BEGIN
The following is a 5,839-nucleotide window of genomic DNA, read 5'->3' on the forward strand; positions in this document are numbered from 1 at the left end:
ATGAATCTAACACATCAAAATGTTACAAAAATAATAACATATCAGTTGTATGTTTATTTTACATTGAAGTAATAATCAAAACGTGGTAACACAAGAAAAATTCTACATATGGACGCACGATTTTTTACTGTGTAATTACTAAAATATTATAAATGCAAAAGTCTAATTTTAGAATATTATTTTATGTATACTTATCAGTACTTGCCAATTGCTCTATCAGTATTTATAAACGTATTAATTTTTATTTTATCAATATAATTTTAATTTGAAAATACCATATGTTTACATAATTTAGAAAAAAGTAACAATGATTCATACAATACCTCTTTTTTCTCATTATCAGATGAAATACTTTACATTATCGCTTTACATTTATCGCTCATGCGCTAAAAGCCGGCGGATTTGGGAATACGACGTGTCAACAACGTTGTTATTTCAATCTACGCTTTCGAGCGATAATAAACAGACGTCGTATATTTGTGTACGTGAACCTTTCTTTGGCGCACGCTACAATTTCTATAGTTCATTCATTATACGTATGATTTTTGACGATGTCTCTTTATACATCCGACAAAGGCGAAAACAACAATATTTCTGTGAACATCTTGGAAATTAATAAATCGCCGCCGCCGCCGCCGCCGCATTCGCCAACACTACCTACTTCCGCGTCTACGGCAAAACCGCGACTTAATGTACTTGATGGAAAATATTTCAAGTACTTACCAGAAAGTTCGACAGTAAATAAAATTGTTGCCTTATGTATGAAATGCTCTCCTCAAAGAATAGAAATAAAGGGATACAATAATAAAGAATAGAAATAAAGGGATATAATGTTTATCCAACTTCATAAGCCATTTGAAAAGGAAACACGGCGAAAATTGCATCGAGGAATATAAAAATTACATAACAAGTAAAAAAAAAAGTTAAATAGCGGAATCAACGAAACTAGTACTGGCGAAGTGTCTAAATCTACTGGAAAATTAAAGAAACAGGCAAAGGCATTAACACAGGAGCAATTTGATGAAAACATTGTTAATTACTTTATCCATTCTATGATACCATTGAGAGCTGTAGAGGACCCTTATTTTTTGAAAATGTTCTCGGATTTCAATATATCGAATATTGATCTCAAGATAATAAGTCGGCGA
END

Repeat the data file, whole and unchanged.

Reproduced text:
The following is a 5,839-nucleotide window of genomic DNA, read 5'->3' on the forward strand; positions in this document are numbered from 1 at the left end:
ATGAATCTAACACATCAAAATGTTACAAAAATAATAACATATCAGTTGTATGTTTATTTTACATTGAAGTAATAATCAAAACGTGGTAACACAAGAAAAATTCTACATATGGACGCACGATTTTTTACTGTGTAATTACTAAAATATTATAAATGCAAAAGTCTAATTTTAGAATATTATTTTATGTATACTTATCAGTACTTGCCAATTGCTCTATCAGTATTTATAAACGTATTAATTTTTATTTTATCAATATAATTTTAATTTGAAAATACCATATGTTTACATAATTTAGAAAAAAGTAACAATGATTCATACAATACCTCTTTTTTCTCATTATCAGATGAAATACTTTACATTATCGCTTTACATTTATCGCTCATGCGCTAAAAGCCGGCGGATTTGGGAATACGACGTGTCAACAACGTTGTTATTTCAATCTACGCTTTCGAGCGATAATAAACAGACGTCGTATATTTGTGTACGTGAACCTTTCTTTGGCGCACGCTACAATTTCTATAGTTCATTCATTATACGTATGATTTTTGACGATGTCTCTTTATACATCCGACAAAGGCGAAAACAACAATATTTCTGTGAACATCTTGGAAATTAATAAATCGCCGCCGCCGCCGCCGCCGCATTCGCCAACACTACCTACTTCCGCGTCTACGGCAAAACCGCGACTTAATGTACTTGATGGAAAATATTTCAAGTACTTACCAGAAAGTTCGACAGTAAATAAAATTGTTGCCTTATGTATGAAATGCTCTCCTCAAAGAATAGAAATAAAGGGATACAATAATAAAGAATAGAAATAAAGGGATATAATGTTTATCCAACTTCATAAGCCATTTGAAAAGGAAACACGGCGAAAATTGCATCGAGGAATATAAAAATTACATAACAAGTAAAAAAAAAAGTTAAATAGCGGAATCAACGAAACTAGTACTGGCGAAGTGTCTAAATCTACTGGAAAATTAAAGAAACAGGCAAAGGCATTAACACAGGAGCAATTTGATGAAAACATTGTTAATTACTTTATCCATTCTATGATACCATTGAGAGCTGTAGAGGACCCTTATTTTTTGAAAATGTTCTCGGATTTCAATATATCGAATATTGATCTCAAGATAATAAGTCGGCGA